Honours Projects

Project 1: Marine Habitat Mapping

The research undertaken by the Deakin marine mapping group focuses primarily on understanding the relationships between abiotic and biotic processes in the marine environment, and their impact on the patterns of distribution and abundance of sessile and mobile marine organisms. To undertake this research, the group has the latest advances in marine exploration tools at their disposal, including; remotely operated vehicles (ROVs), high definition baited stereo cameras (stereo BRUVs), underwater positioning (USBL), multibeam sonar, and a dedicated 9 metre research platform for open coast scientific research. These tools, together with rapid advances in marine remote sensing data, are enabling the group to close this knowledge gap and provide an opportunity to gain an understanding of the mechanisms by which spatial patterns influence key ecological processes. We are happy to discuss the supervision of students who are interested in the following research areas:

 

• quantitative spatial ecology (including fish-habitat associations)

• physical surrogacy

• seafloor habitat mapping

• seascape connectivity

• ecosystem based fisheries assessment

• remote sensing (including change detection and classification methods)

• marine national park assessment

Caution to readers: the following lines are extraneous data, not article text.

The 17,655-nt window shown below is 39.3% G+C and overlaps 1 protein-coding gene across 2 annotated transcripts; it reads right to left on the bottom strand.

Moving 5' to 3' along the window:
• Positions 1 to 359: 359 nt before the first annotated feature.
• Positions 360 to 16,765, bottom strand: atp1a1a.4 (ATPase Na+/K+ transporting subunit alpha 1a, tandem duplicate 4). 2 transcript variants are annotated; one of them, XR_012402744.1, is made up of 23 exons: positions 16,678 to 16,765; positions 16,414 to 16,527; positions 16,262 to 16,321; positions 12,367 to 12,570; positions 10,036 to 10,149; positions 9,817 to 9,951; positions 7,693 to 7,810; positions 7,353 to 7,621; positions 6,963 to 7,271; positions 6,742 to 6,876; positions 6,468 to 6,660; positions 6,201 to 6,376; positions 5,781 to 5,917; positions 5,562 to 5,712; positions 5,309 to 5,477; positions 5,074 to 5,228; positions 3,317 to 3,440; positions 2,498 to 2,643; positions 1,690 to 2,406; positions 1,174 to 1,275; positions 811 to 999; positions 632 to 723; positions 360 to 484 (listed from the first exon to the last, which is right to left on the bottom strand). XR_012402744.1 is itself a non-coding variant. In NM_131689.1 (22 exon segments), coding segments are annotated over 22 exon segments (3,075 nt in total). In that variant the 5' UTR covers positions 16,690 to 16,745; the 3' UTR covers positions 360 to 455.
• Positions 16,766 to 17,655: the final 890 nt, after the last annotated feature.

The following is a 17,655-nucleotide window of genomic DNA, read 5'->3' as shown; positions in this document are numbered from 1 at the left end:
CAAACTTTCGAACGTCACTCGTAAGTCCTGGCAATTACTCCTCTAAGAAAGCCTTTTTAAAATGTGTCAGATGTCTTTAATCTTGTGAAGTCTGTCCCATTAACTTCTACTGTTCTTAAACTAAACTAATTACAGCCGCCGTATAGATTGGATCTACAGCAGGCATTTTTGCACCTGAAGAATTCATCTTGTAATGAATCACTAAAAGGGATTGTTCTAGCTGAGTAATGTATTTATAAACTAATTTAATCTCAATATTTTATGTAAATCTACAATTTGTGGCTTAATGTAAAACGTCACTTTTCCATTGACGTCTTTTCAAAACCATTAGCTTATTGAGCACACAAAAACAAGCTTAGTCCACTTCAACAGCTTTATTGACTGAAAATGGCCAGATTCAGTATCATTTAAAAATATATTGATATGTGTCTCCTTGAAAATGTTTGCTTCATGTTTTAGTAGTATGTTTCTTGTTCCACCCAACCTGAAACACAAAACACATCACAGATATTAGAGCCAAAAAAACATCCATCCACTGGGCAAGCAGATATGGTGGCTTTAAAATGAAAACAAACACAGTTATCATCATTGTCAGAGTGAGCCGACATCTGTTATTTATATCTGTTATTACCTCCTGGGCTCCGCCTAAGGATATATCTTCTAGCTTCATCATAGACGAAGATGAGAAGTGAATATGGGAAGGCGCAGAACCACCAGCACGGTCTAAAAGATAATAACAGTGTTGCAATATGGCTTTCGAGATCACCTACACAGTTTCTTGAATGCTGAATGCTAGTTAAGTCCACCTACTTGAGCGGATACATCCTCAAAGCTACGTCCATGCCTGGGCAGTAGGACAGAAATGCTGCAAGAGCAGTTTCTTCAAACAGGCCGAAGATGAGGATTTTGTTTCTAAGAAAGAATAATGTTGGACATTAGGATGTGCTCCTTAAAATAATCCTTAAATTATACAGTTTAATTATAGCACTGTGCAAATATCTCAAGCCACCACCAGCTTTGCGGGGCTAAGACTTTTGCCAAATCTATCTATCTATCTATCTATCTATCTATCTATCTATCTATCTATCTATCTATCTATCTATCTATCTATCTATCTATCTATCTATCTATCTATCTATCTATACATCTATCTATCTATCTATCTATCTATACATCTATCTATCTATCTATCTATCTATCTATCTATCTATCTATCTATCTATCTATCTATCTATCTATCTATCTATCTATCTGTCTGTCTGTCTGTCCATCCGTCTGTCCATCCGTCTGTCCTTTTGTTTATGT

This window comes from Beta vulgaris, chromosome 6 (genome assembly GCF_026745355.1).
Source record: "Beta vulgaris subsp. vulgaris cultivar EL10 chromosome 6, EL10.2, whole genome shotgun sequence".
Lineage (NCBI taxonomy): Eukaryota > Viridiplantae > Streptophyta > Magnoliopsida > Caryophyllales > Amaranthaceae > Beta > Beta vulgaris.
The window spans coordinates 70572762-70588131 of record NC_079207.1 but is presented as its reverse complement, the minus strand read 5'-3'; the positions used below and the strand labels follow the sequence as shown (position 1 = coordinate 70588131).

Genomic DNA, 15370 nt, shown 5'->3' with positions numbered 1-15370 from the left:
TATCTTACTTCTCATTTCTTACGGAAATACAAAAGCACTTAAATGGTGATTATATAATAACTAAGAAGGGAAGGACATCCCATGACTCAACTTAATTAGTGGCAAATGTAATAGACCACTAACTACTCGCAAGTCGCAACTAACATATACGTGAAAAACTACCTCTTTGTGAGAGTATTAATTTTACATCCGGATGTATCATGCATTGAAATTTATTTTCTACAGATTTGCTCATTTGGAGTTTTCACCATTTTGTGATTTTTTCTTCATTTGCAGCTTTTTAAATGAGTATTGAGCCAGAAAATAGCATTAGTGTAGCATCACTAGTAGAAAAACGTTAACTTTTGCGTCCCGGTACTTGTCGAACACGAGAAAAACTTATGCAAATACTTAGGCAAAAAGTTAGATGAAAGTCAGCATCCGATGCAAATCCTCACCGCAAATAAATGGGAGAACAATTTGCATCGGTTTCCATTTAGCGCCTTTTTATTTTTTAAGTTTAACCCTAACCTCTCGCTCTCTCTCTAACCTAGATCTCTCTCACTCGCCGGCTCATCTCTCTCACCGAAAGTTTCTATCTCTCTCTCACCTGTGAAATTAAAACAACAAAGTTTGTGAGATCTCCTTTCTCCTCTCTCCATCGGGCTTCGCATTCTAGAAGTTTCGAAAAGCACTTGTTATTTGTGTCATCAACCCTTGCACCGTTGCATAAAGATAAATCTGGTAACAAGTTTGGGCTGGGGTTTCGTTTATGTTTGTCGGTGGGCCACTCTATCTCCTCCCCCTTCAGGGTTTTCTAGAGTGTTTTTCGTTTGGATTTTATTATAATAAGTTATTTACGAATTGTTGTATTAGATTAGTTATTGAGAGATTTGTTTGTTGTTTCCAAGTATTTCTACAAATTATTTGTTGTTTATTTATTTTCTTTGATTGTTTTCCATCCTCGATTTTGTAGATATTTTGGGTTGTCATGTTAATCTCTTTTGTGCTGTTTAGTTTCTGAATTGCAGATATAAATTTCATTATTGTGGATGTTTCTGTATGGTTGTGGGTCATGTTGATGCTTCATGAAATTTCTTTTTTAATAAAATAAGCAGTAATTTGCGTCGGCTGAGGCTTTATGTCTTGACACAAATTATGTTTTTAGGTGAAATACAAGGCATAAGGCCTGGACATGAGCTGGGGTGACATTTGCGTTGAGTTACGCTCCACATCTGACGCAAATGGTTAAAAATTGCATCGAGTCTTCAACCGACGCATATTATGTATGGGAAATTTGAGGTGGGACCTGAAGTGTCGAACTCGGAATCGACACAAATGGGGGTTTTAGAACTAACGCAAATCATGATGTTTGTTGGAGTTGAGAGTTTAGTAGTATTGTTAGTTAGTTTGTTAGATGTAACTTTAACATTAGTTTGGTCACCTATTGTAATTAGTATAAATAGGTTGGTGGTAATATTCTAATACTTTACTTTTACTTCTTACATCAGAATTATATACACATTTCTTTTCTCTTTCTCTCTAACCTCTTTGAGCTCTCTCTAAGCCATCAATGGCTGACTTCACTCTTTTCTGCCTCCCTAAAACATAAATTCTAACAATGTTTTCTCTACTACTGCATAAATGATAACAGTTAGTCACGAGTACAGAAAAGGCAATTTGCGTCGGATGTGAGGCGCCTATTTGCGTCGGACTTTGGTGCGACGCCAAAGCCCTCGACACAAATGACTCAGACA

Start date: February or July

 

Project 2: Coastal Ecology Drones

Aerial imagery is ideal for the assessment of coastal landscape change. Using traditional satellite sensors and manned aerial systems, however, can be challenging due to issues related to cloud cover, mobilization expenses and resolution. Rapid advances in unmanned aerial vehicle (UAV) technology now allows for costeffective collection of aerial imagery and topography at centimetre resolution suitable for assessing change in coastal ecosystems. We are happy to discuss the supervision of students who are interested in the utility of UAV-based photogrammetry and digital surface models in the following research areas:

• storm-driven sediment dynamics on sandy beaches

• coastal habitat dynamics (rocky shores, kelp, seagrass, mangroves and saltmarsh)

• animal census

• predator/ prey interactions

• coastal geomorphology

Start date: February or July

For more information please contact Daniel Ierodiaconou at iero@deakin.edu.au